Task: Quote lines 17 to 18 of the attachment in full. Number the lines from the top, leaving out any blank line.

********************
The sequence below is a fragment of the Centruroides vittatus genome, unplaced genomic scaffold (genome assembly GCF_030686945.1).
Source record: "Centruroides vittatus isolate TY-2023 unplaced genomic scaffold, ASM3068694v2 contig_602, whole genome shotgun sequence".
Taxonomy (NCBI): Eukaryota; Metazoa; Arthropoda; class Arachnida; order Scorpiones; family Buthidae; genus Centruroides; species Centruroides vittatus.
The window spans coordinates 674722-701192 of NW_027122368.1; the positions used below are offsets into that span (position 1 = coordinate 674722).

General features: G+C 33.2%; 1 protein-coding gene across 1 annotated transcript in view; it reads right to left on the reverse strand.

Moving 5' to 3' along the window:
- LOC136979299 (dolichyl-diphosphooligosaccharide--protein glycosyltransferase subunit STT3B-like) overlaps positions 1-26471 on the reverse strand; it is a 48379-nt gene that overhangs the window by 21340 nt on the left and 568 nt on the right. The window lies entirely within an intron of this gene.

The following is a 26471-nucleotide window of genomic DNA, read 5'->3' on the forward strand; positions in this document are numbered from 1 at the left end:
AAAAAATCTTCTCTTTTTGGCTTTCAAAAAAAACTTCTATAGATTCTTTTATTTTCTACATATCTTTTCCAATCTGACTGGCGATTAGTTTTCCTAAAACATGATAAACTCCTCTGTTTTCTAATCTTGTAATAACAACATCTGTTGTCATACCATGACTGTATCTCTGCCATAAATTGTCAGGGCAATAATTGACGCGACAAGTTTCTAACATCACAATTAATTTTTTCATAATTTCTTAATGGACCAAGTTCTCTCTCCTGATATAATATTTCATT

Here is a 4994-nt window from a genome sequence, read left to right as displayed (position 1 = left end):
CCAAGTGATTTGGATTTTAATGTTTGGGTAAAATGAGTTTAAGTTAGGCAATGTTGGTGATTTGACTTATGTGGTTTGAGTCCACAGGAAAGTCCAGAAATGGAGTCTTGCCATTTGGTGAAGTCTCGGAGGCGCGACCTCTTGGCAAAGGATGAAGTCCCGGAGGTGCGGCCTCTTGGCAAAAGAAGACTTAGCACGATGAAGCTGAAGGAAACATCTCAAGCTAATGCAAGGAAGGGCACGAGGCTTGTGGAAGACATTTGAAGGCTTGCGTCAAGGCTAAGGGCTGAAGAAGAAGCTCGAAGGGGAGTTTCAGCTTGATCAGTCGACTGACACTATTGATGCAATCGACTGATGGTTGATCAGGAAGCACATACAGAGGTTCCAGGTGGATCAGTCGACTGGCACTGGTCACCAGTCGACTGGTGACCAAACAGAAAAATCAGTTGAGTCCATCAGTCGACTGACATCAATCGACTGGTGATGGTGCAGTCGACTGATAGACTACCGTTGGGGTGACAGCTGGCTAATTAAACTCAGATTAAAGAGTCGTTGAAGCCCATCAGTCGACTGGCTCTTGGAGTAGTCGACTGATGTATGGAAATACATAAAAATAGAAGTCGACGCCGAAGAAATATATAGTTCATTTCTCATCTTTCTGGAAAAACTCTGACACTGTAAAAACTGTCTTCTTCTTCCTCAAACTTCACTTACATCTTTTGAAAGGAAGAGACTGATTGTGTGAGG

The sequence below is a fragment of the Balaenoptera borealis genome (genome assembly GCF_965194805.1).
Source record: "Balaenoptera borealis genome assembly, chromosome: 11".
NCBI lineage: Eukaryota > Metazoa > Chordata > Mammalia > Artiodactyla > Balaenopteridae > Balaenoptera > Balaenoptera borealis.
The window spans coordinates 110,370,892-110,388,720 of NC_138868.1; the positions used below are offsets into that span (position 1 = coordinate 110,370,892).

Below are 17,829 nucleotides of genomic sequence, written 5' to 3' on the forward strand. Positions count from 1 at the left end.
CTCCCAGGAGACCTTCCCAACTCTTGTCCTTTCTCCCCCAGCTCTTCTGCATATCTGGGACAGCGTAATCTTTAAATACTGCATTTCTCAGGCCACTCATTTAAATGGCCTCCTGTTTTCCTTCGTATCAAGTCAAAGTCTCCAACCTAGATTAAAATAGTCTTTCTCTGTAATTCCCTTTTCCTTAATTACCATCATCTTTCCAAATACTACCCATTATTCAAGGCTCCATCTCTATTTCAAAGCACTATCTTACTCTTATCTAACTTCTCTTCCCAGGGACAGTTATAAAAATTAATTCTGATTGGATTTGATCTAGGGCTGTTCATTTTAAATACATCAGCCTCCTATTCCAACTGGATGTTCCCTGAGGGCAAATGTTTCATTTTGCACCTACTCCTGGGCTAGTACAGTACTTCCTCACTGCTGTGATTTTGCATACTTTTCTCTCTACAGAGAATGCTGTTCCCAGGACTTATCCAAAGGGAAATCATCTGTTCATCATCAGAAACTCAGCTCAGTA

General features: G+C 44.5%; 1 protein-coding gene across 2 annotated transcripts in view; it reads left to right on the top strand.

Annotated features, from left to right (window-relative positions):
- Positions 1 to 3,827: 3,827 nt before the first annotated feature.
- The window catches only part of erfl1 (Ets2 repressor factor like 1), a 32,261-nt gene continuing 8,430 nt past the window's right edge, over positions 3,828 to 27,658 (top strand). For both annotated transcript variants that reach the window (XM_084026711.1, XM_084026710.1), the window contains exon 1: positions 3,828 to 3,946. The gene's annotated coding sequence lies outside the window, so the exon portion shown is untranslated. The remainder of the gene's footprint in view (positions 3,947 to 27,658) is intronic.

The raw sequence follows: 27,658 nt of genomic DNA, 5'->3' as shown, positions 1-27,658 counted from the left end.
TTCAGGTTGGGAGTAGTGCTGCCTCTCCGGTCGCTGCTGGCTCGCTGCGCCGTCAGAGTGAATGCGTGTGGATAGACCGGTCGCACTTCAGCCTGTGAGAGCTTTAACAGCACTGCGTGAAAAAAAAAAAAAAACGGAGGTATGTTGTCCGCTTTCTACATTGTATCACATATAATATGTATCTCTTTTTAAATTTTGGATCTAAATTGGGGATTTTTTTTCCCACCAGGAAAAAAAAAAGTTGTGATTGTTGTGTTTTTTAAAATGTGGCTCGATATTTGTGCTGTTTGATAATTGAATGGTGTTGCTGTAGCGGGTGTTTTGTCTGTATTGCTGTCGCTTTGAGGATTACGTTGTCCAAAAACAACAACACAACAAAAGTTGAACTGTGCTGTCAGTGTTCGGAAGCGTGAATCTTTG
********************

CTCCCAGGAGACCTTCCCAACTCTTGTCCTTTCTCCCCCAGCTCTTCTGCATATCTGGGACAGCGTAATCTTTAAATACTGCATTTCTCAGGCCACTCATTTAAATGGCCTCCTGTTTTCCTTCGTATCAAGTCAAAGTCTCCAACCTAGATTAAAATAGTCTTTCTCTGTAATTCCCTTTTCCTTAATTACCATCATCTTTCCAAATACTACCCATTATTCAAGGCTCCATCTCTATTTCAAAGCACTATCTTACTCTTATCTAACTTCTCTTCCCAGGGACAGTTATAAAAATTAATTCTGATTGGATTTGATCTAGGGCTGTTCATTTTAAATACATCAGCCTCCTATTCCAACTGGATGTTCCCTGAGGGCAAATGTTTCATTTTGCACCTACTCCTGGGCTAGTACAGTACTTCCTCACTGCTGTGATTTTGCATACTTTTCTCTCTACAGAGAATGCTGTTCCCAGGACTTATCCAAAGGGAAATCATCTGTTCATCATCAGAAACTCAGCTCAGTA

General features: G+C 44.5%; 1 protein-coding gene across 2 annotated transcripts in view; it reads left to right on the top strand.